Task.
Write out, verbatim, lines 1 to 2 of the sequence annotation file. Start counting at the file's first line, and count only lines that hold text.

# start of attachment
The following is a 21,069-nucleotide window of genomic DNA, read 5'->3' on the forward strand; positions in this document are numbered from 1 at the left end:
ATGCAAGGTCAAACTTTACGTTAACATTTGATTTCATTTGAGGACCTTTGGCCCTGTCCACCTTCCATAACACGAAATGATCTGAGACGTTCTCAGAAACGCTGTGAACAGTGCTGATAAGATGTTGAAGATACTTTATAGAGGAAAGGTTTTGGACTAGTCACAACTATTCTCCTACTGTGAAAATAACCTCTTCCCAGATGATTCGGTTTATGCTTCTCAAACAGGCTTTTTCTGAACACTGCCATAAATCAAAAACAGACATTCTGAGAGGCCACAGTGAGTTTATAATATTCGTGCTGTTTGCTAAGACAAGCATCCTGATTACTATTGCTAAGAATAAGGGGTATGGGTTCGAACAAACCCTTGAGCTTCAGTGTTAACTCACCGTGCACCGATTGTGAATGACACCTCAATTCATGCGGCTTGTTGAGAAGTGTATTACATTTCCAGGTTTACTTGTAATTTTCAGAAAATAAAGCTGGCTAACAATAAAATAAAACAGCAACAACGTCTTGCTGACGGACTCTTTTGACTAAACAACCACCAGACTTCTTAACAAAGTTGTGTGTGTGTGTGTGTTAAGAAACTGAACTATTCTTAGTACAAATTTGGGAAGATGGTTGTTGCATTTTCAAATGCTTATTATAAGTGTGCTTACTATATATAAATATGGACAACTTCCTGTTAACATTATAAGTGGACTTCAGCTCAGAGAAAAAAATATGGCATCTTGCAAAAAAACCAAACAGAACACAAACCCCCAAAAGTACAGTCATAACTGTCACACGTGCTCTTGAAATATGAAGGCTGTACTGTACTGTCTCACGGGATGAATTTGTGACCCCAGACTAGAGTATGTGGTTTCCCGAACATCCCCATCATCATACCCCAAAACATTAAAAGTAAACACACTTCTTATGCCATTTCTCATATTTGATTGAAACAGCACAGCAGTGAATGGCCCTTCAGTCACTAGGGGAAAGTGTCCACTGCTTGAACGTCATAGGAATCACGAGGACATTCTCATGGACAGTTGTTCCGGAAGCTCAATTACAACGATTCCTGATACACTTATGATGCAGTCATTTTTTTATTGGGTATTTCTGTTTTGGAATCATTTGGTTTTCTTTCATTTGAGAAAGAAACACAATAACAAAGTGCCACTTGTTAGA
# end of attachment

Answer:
The following is a 21,069-nucleotide window of genomic DNA, read 5'->3' on the forward strand; positions in this document are numbered from 1 at the left end:
ATGCAAGGTCAAACTTTACGTTAACATTTGATTTCATTTGAGGACCTTTGGCCCTGTCCACCTTCCATAACACGAAATGATCTGAGACGTTCTCAGAAACGCTGTGAACAGTGCTGATAAGATGTTGAAGATACTTTATAGAGGAAAGGTTTTGGACTAGTCACAACTATTCTCCTACTGTGAAAATAACCTCTTCCCAGATGATTCGGTTTATGCTTCTCAAACAGGCTTTTTCTGAACACTGCCATAAATCAAAAACAGACATTCTGAGAGGCCACAGTGAGTTTATAATATTCGTGCTGTTTGCTAAGACAAGCATCCTGATTACTATTGCTAAGAATAAGGGGTATGGGTTCGAACAAACCCTTGAGCTTCAGTGTTAACTCACCGTGCACCGATTGTGAATGACACCTCAATTCATGCGGCTTGTTGAGAAGTGTATTACATTTCCAGGTTTACTTGTAATTTTCAGAAAATAAAGCTGGCTAACAATAAAATAAAACAGCAACAACGTCTTGCTGACGGACTCTTTTGACTAAACAACCACCAGACTTCTTAACAAAGTTGTGTGTGTGTGTGTGTTAAGAAACTGAACTATTCTTAGTACAAATTTGGGAAGATGGTTGTTGCATTTTCAAATGCTTATTATAAGTGTGCTTACTATATATAAATATGGACAACTTCCTGTTAACATTATAAGTGGACTTCAGCTCAGAGAAAAAAATATGGCATCTTGCAAAAAAACCAAACAGAACACAAACCCCCAAAAGTACAGTCATAACTGTCACACGTGCTCTTGAAATATGAAGGCTGTACTGTACTGTCTCACGGGATGAATTTGTGACCCCAGACTAGAGTATGTGGTTTCCCGAACATCCCCATCATCATACCCCAAAACATTAAAAGTAAACACACTTCTTATGCCATTTCTCATATTTGATTGAAACAGCACAGCAGTGAATGGCCCTTCAGTCACTAGGGGAAAGTGTCCACTGCTTGAACGTCATAGGAATCACGAGGACATTCTCATGGACAGTTGTTCCGGAAGCTCAATTACAACGATTCCTGATACACTTATGATGCAGTCATTTTTTTATTGGGTATTTCTGTTTTGGAATCATTTGGTTTTCTTTCATTTGAGAAAGAAACACAATAACAAAGTGCCACTTGTTAGA